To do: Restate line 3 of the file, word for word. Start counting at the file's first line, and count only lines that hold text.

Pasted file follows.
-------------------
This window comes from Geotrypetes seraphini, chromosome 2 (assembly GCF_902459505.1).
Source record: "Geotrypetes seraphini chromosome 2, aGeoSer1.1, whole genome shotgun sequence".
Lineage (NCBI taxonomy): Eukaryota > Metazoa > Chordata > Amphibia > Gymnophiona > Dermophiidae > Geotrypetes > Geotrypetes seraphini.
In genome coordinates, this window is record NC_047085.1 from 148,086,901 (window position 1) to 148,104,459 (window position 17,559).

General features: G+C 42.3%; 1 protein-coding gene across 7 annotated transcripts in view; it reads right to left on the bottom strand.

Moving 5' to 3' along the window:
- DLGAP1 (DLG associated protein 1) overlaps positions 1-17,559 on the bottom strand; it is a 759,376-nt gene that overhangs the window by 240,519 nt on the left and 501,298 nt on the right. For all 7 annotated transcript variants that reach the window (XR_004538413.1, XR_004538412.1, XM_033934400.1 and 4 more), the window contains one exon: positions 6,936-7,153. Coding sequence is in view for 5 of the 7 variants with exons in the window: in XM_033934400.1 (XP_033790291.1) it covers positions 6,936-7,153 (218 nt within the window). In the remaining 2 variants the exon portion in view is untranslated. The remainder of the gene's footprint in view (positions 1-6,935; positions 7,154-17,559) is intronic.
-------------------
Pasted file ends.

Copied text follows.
Lineage (NCBI taxonomy): Eukaryota > Metazoa > Chordata > Amphibia > Gymnophiona > Dermophiidae > Geotrypetes > Geotrypetes seraphini.